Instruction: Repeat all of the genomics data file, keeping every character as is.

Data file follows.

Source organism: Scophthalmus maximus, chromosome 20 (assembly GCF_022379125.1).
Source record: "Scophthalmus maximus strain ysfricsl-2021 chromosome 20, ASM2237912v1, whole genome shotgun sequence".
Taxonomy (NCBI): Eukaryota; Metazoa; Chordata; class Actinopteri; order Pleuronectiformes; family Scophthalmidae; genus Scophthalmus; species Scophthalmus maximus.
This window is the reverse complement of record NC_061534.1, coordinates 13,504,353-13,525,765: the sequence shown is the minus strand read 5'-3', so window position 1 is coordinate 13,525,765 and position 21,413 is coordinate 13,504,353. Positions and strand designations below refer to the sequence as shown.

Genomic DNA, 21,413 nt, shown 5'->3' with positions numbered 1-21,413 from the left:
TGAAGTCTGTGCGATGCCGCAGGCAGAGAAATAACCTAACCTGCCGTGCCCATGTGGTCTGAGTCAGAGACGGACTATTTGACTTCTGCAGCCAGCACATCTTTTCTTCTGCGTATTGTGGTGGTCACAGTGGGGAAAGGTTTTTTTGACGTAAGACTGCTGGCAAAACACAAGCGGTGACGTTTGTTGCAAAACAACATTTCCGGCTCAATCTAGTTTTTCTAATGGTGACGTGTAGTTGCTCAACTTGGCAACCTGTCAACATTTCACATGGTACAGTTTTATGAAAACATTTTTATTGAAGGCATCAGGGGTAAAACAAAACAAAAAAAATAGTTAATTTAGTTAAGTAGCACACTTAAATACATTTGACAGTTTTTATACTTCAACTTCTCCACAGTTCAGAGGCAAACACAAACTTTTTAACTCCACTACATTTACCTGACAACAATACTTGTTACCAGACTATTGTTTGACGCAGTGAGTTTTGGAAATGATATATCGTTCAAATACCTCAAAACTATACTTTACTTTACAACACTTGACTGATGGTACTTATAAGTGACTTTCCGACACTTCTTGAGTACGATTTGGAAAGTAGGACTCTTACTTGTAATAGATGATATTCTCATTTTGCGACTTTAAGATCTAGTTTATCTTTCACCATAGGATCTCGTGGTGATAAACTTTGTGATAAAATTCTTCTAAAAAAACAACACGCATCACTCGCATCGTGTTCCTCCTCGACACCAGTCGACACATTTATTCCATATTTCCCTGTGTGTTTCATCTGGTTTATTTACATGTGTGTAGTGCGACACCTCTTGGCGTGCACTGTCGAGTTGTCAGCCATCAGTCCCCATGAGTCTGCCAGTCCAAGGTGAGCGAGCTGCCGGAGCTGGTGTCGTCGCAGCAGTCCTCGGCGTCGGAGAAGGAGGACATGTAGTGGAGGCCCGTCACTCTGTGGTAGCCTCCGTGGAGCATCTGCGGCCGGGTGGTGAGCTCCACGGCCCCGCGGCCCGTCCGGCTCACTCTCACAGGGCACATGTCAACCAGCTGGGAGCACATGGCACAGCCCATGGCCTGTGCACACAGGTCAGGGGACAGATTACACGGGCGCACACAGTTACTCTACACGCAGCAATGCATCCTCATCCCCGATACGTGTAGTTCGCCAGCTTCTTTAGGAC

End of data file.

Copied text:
Source organism: Scophthalmus maximus, chromosome 20 (assembly GCF_022379125.1).
Source record: "Scophthalmus maximus strain ysfricsl-2021 chromosome 20, ASM2237912v1, whole genome shotgun sequence".
Taxonomy (NCBI): Eukaryota; Metazoa; Chordata; class Actinopteri; order Pleuronectiformes; family Scophthalmidae; genus Scophthalmus; species Scophthalmus maximus.
This window is the reverse complement of record NC_061534.1, coordinates 13,504,353-13,525,765: the sequence shown is the minus strand read 5'-3', so window position 1 is coordinate 13,525,765 and position 21,413 is coordinate 13,504,353. Positions and strand designations below refer to the sequence as shown.

Genomic DNA, 21,413 nt, shown 5'->3' with positions numbered 1-21,413 from the left:
TGAAGTCTGTGCGATGCCGCAGGCAGAGAAATAACCTAACCTGCCGTGCCCATGTGGTCTGAGTCAGAGACGGACTATTTGACTTCTGCAGCCAGCACATCTTTTCTTCTGCGTATTGTGGTGGTCACAGTGGGGAAAGGTTTTTTTGACGTAAGACTGCTGGCAAAACACAAGCGGTGACGTTTGTTGCAAAACAACATTTCCGGCTCAATCTAGTTTTTCTAATGGTGACGTGTAGTTGCTCAACTTGGCAACCTGTCAACATTTCACATGGTACAGTTTTATGAAAACATTTTTATTGAAGGCATCAGGGGTAAAACAAAACAAAAAAAATAGTTAATTTAGTTAAGTAGCACACTTAAATACATTTGACAGTTTTTATACTTCAACTTCTCCACAGTTCAGAGGCAAACACAAACTTTTTAACTCCACTACATTTACCTGACAACAATACTTGTTACCAGACTATTGTTTGACGCAGTGAGTTTTGGAAATGATATATCGTTCAAATACCTCAAAACTATACTTTACTTTACAACACTTGACTGATGGTACTTATAAGTGACTTTCCGACACTTCTTGAGTACGATTTGGAAAGTAGGACTCTTACTTGTAATAGATGATATTCTCATTTTGCGACTTTAAGATCTAGTTTATCTTTCACCATAGGATCTCGTGGTGATAAACTTTGTGATAAAATTCTTCTAAAAAAACAACACGCATCACTCGCATCGTGTTCCTCCTCGACACCAGTCGACACATTTATTCCATATTTCCCTGTGTGTTTCATCTGGTTTATTTACATGTGTGTAGTGCGACACCTCTTGGCGTGCACTGTCGAGTTGTCAGCCATCAGTCCCCATGAGTCTGCCAGTCCAAGGTGAGCGAGCTGCCGGAGCTGGTGTCGTCGCAGCAGTCCTCGGCGTCGGAGAAGGAGGACATGTAGTGGAGGCCCGTCACTCTGTGGTAGCCTCCGTGGAGCATCTGCGGCCGGGTGGTGAGCTCCACGGCCCCGCGGCCCGTCCGGCTCACTCTCACAGGGCACATGTCAACCAGCTGGGAGCACATGGCACAGCCCATGGCCTGTGCACACAGGTCAGGGGACAGATTACACGGGCGCACACAGTTACTCTACACGCAGCAATGCATCCTCATCCCCGATACGTGTAGTTCGCCAGCTTCTTTAGGAC